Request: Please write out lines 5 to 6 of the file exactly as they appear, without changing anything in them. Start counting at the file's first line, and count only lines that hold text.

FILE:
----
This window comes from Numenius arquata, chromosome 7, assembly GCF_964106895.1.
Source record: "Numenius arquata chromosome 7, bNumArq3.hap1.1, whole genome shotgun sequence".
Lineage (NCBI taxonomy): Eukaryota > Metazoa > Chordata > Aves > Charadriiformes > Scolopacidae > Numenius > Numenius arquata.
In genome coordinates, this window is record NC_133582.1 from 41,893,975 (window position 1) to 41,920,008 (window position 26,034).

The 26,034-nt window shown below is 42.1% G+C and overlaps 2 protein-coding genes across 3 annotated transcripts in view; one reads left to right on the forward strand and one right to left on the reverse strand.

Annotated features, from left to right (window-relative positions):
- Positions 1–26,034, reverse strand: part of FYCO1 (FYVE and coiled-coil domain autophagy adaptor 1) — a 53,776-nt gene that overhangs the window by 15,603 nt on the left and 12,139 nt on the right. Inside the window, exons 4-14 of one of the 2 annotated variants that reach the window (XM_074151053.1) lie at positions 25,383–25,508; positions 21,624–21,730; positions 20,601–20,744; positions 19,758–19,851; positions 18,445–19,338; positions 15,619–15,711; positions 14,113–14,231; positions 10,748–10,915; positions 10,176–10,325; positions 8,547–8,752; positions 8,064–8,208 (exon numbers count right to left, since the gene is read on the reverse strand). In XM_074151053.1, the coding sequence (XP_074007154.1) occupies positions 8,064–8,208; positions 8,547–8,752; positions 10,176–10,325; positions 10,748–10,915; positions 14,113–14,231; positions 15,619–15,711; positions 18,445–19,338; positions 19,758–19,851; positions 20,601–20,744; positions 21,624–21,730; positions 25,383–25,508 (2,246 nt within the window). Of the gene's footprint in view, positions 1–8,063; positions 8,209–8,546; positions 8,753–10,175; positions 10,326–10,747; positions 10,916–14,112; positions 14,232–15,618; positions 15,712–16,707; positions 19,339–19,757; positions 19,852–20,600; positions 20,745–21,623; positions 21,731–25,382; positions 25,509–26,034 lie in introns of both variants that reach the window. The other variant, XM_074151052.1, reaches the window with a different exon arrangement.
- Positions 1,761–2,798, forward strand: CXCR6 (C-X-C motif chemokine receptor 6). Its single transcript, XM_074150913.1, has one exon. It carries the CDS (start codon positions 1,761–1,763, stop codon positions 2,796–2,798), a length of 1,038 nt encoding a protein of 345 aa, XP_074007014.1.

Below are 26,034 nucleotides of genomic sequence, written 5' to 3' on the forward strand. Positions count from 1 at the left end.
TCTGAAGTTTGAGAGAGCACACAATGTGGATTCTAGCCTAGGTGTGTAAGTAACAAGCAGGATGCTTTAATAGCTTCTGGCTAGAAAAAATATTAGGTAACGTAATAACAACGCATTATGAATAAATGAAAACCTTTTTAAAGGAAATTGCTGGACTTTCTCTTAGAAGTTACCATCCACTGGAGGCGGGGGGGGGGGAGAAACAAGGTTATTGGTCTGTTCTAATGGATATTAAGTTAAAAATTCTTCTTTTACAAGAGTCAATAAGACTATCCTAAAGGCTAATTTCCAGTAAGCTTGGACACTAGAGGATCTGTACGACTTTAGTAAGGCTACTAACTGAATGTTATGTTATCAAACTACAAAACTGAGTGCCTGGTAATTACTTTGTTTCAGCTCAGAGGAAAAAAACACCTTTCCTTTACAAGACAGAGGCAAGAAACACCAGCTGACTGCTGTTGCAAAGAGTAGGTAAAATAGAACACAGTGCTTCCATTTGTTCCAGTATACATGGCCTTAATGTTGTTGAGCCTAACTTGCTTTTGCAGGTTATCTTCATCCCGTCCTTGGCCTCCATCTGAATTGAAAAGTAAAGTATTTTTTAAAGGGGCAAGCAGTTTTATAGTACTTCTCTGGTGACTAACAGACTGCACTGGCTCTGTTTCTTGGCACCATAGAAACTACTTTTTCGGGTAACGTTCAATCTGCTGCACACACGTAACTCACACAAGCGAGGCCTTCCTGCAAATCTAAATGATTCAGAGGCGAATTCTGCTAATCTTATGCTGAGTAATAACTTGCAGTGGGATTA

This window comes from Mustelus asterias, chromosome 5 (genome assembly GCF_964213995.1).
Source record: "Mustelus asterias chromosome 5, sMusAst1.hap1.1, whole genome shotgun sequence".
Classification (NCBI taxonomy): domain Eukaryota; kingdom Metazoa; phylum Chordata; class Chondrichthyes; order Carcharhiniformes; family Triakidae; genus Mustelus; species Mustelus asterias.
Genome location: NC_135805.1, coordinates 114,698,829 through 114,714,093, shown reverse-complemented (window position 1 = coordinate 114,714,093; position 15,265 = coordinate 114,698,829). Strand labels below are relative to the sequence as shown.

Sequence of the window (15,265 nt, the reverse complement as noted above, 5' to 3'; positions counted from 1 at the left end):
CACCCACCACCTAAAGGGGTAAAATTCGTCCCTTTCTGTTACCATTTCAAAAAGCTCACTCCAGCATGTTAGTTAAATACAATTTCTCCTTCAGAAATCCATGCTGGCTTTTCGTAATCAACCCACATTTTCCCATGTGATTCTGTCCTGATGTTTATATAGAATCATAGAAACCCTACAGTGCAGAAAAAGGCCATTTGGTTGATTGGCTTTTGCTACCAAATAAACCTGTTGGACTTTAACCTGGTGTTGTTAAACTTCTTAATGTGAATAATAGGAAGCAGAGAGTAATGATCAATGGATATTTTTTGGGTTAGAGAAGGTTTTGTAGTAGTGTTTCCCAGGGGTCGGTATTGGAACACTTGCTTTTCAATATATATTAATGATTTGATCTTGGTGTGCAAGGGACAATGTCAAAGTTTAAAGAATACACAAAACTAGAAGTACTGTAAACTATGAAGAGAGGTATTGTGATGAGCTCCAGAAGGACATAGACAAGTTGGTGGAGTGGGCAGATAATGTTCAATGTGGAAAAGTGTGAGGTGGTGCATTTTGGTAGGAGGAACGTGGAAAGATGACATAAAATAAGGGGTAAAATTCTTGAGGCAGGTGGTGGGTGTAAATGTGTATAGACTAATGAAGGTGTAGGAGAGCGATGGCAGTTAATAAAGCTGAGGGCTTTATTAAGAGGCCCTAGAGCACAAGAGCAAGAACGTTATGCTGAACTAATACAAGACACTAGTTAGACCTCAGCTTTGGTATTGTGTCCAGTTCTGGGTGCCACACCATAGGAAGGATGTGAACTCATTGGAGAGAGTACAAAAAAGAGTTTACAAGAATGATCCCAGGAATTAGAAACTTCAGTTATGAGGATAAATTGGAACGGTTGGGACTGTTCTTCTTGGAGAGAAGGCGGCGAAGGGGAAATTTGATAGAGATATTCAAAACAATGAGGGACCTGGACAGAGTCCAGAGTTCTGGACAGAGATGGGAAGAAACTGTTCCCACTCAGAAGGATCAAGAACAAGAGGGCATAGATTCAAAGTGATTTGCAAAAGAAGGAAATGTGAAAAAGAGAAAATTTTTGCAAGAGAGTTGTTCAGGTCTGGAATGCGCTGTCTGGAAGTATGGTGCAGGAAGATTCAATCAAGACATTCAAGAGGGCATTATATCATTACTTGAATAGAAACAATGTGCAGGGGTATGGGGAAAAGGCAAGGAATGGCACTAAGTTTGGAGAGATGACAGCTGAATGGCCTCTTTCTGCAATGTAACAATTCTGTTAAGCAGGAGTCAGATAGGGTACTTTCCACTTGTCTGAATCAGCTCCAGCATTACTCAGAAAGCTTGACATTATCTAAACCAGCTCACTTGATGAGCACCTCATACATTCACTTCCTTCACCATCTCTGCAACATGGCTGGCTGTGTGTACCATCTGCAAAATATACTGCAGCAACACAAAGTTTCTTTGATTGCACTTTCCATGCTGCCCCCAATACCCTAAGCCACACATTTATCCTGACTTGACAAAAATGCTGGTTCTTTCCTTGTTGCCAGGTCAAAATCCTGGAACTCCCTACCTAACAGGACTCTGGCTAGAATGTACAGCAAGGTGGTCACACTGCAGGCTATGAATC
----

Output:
The 26,034-nt window shown below is 42.1% G+C and overlaps 2 protein-coding genes across 3 annotated transcripts in view; one reads left to right on the forward strand and one right to left on the reverse strand.

Annotated features, from left to right (window-relative positions):